The thing about heart-warming food is just that… it’s about food from the the heart. Soul food, it remind you of home, elevates you when you’re down in the dumps and makes you feel better when you’ve got the sniffles. It helps you get over heartbreak, or the disappointment about the promotion that never came through. Heart warming food can mean a lot to most people, unfortunately in my experience it’s usually food that’s a tad heavy. Heavy soups or stews and big bowls of steaming pasta with rich sauces usually does it for me. Which means I can’t enjoy it come the Indian summer with its blistering heat, which incidentally is just around the corner. So while the weather’s still fair I thought I should experiment with something I’ve been dying to make for the past few months. Only I was way too busy at the time and it got shelved, but not forgotten.
Duck eggs bring back memories of my grandparent’s home with their backyard full of chickens and ducks. I think they had geese too on occasion, but I was terrified of them, their large beaks a-honking and legs that flew through the air and straight at you. I didn’t quite mind the chickens though I stayed away from the hens, and I loved eggs. I’m an egg-freak, but duck eggs weren’t my particular favourites, even though I was quite fond of the ducks who did their own thing and left you to your own. I acquired a taste for duck eggs much later, particularly when they were in an omelet or a frittata with loads of veggies or herbs. You still won’t catch me eating them boiled.
So my mum grew up with her own ducks and hens and had fresh warm eggs every morning, while we unfortunate city dwellers of the next generation are compelled to buy them off supermarket shelves, with labels suffixed with words that read ‘Regular’, ‘Country’, ‘Brown’ and more recently, ‘Power’ and ‘Enriched’…. with what I wonder… Uranium?
I guess I shouldn’t ask if I don’t want to know.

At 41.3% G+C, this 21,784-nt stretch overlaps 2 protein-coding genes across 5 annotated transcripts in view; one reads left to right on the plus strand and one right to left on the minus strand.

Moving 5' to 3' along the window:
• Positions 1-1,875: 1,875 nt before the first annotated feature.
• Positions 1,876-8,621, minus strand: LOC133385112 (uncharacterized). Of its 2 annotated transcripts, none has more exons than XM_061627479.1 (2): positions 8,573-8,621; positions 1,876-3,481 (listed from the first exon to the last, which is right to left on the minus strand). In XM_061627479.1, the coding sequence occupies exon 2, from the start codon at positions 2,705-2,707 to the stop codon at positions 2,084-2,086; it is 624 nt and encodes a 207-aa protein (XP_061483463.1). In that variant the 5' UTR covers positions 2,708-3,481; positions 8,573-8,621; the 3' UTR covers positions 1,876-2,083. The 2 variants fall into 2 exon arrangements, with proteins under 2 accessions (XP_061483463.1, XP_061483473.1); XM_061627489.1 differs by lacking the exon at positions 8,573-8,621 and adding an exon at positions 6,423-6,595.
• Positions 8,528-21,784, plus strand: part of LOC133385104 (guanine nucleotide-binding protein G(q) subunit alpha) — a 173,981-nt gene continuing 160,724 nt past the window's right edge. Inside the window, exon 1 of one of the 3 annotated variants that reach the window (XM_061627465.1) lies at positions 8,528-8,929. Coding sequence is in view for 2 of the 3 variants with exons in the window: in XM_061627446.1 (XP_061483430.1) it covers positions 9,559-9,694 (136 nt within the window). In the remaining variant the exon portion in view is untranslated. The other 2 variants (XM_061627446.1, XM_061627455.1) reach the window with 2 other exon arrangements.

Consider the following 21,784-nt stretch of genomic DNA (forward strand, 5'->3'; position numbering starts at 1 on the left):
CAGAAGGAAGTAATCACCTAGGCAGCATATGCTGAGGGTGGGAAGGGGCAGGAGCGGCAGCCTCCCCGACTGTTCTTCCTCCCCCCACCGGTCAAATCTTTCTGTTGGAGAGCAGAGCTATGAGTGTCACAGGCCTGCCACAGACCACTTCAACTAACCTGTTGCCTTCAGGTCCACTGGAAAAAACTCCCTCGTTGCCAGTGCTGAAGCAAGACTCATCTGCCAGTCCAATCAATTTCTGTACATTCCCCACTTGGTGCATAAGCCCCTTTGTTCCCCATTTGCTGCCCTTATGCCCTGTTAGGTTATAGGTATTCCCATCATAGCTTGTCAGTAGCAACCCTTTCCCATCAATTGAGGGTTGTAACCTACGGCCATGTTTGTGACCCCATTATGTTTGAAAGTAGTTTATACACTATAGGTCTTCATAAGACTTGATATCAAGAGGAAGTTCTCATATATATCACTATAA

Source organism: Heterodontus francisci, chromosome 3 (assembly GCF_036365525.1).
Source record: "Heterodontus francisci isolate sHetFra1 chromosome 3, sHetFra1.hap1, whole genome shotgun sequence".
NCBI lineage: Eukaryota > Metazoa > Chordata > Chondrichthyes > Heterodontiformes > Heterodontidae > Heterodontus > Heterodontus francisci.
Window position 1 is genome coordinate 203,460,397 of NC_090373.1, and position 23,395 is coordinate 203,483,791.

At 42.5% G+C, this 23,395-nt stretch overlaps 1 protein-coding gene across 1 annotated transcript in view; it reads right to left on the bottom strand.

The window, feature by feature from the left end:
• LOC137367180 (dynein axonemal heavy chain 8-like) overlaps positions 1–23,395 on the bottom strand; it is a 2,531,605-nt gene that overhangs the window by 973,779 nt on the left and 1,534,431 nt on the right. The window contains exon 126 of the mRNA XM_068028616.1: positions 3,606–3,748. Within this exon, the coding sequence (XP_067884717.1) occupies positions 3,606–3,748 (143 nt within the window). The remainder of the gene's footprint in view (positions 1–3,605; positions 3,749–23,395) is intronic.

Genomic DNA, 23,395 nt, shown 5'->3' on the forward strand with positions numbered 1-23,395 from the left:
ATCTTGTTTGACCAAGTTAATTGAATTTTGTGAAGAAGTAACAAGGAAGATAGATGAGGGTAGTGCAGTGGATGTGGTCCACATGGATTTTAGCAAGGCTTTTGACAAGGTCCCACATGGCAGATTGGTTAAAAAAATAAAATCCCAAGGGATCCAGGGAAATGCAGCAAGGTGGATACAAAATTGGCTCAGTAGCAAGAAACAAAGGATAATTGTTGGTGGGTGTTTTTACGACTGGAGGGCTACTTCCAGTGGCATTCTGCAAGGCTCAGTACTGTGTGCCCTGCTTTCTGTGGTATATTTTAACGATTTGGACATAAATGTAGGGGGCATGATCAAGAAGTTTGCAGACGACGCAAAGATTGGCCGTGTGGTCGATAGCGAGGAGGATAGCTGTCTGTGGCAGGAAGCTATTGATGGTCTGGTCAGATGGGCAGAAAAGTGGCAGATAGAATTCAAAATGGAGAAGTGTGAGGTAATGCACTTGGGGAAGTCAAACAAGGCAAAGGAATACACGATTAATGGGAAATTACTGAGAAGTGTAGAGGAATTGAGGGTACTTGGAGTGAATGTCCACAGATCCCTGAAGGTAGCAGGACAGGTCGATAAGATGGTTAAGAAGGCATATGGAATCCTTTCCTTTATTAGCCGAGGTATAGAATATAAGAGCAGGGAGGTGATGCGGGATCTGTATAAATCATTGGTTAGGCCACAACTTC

So Duck Eggs are an acquired taste, with a flavour distinctly stronger from that of chicken eggs. In addition they also contain more fat and far more cholesterol than the regular chicken egg, but conversely they also contain loads of protein. So it’s not all bad news except for those who need to watch their cholesterol levels. Besides have you seen a duck egg yolk… a deep yellow orange and large, you’ll be tempted to at least try one out.
So the label on the box at the supermarket said ‘Country Duck Eggs’ and I’ve been inspired by Cheryl, the Pasta Princess who keeps enticing me with lovely photos and recipes of all the colourful pasta she comes up with, but virtual/visual treats just aren’t enough once the taste-buds go wild. So I had to get down into the trenches, roll up my sleeves and get to work. Thanks for the inspiration Pasta Princess 🙂 This one’s for you.
This is also dedicated to my grandparents on both sides (long deceased and missed) and to simple country living and loads of good eating. So in true form I shunned the pasta machine preferring to go completely rustic on this one. Kneading, rolling, and cutting the pasta by hand. And this is it. Duck Egg Tagliatelle served with what else but a meaty Bolognese Sauce (my version made with minced beef (200gms), bacon (3 rashers), chicken stock (1 cup – beef stock is better if you’ve got it), lovely ripe tomatoes (3 large or 4 medium), loads of garlic, aubergines (2 – small), green olives (4 – 5), red wine (1 cup), a splash of balsamic, cumin powder (I love cumin :-)), paprika, and a whole lotta herbs (oregano, basil. a bay leaf and parsley). Not forgetting the cheese (I used Pecorino). So that’s one heavy, heady, meaty sauce, the sort that sticks to your pasta and bones. Stuff that grandma would say was “good for you child”.
I cooked up just enough for one or two if you’re like me and prefer many many small meals through the day.
This is all you’ll need for the pasta –
3/4 cup flour (more for dusting, rolling etc…. a whole lot more actually)
1 duck egg
pinch of salt
1/2 tablespoon of olive oil
2 tablespoons water
First things first – Wash/clean your work surface and hands thoroughly. Then dump the flour onto the cleaned and dry work surface, make a well in the centre and break your egg into it. It’s always better to break the egg into a bowl and then ease it into the well especially with duck eggs because the shells are hard to crack and you don’t want bits of shell in your pasta.
Add the water, olive oil and salt to the egg and whip it up a bit before slowly bringing the flour in to the centre of the well. If the dough is too sticky add a little more flour at a time until the flour and egg are well combined into a dough.
Keep rotating the dough, or rather it does it on its own as you continue to roll. The springiness of the dough reducing as you roll it thinner and thinner until the sheet is about a millimetre or less, and has almost lost its elasticity.
Add in a tablespoon of salt and drop the pasta into the boiliing water. Your pasta should be done in 3 minutes or so, as it will rise quickly to the surface. Lift the pasta out of the boiling water using a slotted spoon and drizzle over some extra virgin olive oil before spooning on that delicious Bolognese. Finish with fresh chopped flat-leaf parsley and grated Pecorino Romano cheese.
Have a great weekend.
- Duck, Duck, Eggs! (jtwhite5.wordpress.com)